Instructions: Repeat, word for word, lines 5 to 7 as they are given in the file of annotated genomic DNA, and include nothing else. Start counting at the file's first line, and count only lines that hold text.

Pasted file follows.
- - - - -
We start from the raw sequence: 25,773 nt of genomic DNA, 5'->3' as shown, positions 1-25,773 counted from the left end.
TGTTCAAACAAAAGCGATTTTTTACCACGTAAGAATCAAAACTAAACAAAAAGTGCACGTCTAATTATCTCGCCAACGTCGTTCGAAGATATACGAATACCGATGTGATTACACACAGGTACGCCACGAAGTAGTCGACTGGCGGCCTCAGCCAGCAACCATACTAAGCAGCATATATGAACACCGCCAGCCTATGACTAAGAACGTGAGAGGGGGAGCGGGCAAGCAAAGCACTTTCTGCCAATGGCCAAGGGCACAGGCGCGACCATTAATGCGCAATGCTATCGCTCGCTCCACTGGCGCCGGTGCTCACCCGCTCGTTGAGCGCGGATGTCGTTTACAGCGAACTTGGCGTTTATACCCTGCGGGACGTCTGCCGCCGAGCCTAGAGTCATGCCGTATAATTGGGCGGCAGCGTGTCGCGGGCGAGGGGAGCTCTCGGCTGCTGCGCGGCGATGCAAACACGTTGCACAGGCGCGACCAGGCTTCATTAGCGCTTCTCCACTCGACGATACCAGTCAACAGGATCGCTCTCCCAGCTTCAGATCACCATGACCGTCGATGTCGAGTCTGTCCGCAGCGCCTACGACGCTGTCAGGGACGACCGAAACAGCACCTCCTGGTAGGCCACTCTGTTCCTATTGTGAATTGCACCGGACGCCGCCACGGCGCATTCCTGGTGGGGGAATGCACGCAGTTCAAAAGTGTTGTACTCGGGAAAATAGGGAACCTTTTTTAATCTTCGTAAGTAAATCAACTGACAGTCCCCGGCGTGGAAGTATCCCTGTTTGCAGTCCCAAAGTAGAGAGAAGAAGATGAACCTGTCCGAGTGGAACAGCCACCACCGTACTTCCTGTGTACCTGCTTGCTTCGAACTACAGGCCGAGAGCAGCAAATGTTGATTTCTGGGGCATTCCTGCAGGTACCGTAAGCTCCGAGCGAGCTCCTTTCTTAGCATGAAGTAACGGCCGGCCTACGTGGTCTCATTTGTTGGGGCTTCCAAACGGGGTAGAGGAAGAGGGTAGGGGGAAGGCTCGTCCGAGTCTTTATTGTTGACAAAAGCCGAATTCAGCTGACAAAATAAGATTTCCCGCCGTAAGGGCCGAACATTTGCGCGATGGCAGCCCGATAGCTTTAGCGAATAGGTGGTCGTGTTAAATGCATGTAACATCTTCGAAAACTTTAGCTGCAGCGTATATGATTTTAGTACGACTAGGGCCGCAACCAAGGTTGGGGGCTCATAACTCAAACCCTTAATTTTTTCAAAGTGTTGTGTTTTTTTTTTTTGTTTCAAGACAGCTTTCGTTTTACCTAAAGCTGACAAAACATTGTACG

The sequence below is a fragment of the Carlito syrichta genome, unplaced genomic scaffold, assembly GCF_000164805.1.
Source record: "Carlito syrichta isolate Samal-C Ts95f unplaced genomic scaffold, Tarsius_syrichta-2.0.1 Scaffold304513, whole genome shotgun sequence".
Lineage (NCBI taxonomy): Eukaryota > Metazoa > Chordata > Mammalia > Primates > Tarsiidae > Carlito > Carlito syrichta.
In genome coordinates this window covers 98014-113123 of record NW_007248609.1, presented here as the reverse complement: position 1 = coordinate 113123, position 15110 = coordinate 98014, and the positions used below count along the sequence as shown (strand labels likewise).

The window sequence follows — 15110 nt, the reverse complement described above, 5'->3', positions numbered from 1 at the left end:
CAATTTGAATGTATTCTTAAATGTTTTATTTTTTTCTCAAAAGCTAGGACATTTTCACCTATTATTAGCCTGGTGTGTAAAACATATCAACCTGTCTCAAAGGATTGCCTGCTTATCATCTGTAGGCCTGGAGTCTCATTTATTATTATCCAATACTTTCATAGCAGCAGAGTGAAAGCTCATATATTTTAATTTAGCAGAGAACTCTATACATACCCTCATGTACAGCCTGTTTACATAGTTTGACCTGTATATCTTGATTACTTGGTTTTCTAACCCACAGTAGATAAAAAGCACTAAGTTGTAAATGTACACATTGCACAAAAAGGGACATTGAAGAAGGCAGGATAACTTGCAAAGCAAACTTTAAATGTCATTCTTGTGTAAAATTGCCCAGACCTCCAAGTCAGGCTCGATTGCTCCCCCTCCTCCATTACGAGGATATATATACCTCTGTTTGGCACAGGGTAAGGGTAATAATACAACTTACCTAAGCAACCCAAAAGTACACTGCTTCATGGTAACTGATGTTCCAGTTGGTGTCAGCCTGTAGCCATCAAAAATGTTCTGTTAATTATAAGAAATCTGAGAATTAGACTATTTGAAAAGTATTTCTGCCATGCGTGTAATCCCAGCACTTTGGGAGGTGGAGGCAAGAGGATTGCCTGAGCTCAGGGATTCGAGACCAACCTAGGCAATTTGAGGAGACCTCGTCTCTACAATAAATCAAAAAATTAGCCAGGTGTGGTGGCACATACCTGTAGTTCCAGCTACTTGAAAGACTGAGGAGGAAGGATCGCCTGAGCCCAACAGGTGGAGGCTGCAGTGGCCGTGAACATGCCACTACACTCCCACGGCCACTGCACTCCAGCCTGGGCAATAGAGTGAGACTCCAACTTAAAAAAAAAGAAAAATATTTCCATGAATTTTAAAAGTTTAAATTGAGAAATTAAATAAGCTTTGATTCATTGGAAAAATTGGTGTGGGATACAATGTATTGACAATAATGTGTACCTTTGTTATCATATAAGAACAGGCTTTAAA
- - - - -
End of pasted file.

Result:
Lineage (NCBI taxonomy): Eukaryota > Metazoa > Chordata > Mammalia > Primates > Tarsiidae > Carlito > Carlito syrichta.
In genome coordinates this window covers 98014-113123 of record NW_007248609.1, presented here as the reverse complement: position 1 = coordinate 113123, position 15110 = coordinate 98014, and the positions used below count along the sequence as shown (strand labels likewise).

The window sequence follows — 15110 nt, the reverse complement described above, 5'->3', positions numbered from 1 at the left end: